The doctors and patients of the so-called “fishermen’s hospital” (previously reserved for employees of the fishing industry), which had been slated to be shut down, also became active in late 2008. The campaign against the hospital’s closing benefited from the support of a group of local political and labor activists who, for a year and a half, organized a picket line each week in front of the local government’s headquarters. Despite initially attracting little support, the campaign to save the fishermen’s hospital (which, besides picket lines, consisted of media interventions, petitions, lobbying, and parliamentary battles) eventually transformed itself into a movement to defend public health in the region (specifically, to increase the health budget and improve health care quality and access, which had deteriorated following an experimental pilot program in health care finance). The campaign had a significant impact on public opinion, recruited an ever increasing number of stakeholders, and ultimately forced the resignation of the health minister, in addition to securing an increase in health spending (the hospital that triggered the campaign, however, could not be saved). This “rise in generality” and the campaign’s widening support and diffusion were made possible by regularly scheduled events, the organizers’ perseverance, the conflict’s dynamic, and the initiative of its leader, the trade union activist and local representative (from a party belonging to the regional opposition), Mikhail Chessalin. While they began by attacking the financial wrongdoings of the fishermen’s hospital’s head doctor, the picket-line protestors gradually scaled the hierarchy, denouncing first the health minister, then the regional governor, before designating the primary culprit: as a sign that appeared on the picket line a year into the campaign declared, “Putin is responsible for Boss.”  Subsequently, the sign became a prop found at each demonstration. The campaign to defend public health also gave the town’s activists and their apprentices a regular chance to meet. The weekly picket line became an informal meeting place, where information was exchanged, actions planned and coordinated, and connections forged between activists belonging to different initiatives and movements. Doroshok, for example, along with other car-owner activists, were regular participants in the “Friday picket line.”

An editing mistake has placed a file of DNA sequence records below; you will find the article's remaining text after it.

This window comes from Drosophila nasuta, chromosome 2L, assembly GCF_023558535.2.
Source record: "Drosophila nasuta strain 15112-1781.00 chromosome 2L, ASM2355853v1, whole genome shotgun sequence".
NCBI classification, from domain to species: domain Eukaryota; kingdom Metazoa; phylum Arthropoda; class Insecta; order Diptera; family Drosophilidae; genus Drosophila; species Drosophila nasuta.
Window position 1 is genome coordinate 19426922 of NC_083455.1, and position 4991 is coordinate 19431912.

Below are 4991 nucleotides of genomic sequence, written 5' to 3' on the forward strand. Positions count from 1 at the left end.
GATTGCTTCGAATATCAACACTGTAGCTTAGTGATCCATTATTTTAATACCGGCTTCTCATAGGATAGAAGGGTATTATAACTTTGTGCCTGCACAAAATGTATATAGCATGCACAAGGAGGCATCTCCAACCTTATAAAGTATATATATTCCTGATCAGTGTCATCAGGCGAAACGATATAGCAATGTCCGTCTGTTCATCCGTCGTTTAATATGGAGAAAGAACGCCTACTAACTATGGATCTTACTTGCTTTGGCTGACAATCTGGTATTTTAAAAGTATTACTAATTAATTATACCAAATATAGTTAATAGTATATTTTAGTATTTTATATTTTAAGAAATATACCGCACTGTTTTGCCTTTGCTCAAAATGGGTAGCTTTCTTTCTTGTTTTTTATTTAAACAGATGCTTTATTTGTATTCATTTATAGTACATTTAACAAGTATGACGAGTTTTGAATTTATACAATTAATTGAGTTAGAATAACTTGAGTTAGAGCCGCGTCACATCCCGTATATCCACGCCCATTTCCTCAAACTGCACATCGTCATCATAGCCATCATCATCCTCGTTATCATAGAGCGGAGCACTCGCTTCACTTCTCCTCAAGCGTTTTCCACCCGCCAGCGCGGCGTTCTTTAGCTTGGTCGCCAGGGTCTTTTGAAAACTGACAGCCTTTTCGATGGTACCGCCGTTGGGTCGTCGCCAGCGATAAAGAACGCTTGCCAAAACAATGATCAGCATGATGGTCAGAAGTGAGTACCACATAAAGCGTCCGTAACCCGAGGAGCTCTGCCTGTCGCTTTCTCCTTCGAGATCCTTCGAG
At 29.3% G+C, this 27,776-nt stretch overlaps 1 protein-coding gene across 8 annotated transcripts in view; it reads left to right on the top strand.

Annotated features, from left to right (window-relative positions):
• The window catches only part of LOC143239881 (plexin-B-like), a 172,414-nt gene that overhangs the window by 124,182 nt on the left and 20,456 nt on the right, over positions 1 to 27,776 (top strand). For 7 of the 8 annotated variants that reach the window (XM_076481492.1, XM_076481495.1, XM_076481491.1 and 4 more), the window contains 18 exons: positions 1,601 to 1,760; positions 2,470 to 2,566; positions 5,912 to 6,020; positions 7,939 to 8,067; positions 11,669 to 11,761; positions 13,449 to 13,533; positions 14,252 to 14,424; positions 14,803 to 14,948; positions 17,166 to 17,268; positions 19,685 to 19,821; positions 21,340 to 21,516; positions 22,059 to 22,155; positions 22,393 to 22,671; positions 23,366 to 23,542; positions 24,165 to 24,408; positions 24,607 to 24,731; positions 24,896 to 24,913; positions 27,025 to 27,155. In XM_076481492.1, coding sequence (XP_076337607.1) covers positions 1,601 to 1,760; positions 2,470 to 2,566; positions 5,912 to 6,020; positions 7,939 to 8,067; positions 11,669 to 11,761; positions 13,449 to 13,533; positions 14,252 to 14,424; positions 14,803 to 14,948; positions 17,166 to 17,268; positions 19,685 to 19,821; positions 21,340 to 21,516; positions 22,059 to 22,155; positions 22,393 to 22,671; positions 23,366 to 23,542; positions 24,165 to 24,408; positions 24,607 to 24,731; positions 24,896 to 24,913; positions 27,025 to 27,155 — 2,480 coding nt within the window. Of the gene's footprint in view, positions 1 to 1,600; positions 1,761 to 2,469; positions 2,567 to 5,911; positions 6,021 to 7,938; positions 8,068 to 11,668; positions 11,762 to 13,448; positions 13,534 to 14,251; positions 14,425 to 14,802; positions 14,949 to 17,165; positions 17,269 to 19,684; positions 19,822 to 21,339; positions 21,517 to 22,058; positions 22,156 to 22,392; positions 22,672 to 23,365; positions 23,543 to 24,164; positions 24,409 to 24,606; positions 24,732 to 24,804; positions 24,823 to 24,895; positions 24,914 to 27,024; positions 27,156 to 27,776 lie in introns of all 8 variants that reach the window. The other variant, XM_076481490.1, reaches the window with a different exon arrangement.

In late 2008, small shopkeepers, despite the stiff competition, united in the face of a common threat, when the city government announced a plan to revoke the right of kiosk owners to use municipal property. Faced with the closing of their businesses, which in most cases were their families’ primary source of income, the kiosk owners formed an association to fight back, first through lobbying and press releases, then through public protests. In this case, too, over the course of the conflict, the target of their anger rose several notches: first, city hall; then city council, which would ultimately have to approve the new law; next, the regional governor, who authorized what was interpreted as a “raid” (as they described it) on small businesses on behalf of a corrupt big businessman with well placed connections; and, finally, the federal government, embodied by Vladimir Putin. The latter was publicly attacked by a speaker representing the small shopkeepers’ movement during a mass demonstration on January 30, 2010, with no prior approval or premeditation. One of the leaders of the small shopkeepers’ movement recalls: “X went to the podium and yelled ‘down with Putin!’—just like that, with no warning, because that was the atmosphere. In the end, we liked it.” Ultimately, as a result of their struggle—as well as their participation in the mass demonstration of January 30—they achieved their goal: the city agreed to 25 year leases on their kiosks.
The region’s retirees were involved in their own campaign, directed against a law adopted in June 2009 by the regional parliament, which proposed to end the indexing of social benefits giving access to public services.  Particularly in the region’s small villages, where access to public transportation is essential for retirees dependent on the regional capital’s social infrastructure, protests were organized throughout the summer and signatures were collected for a petition demanding the law’s repeal. In this instance, too, the protestors proved successful.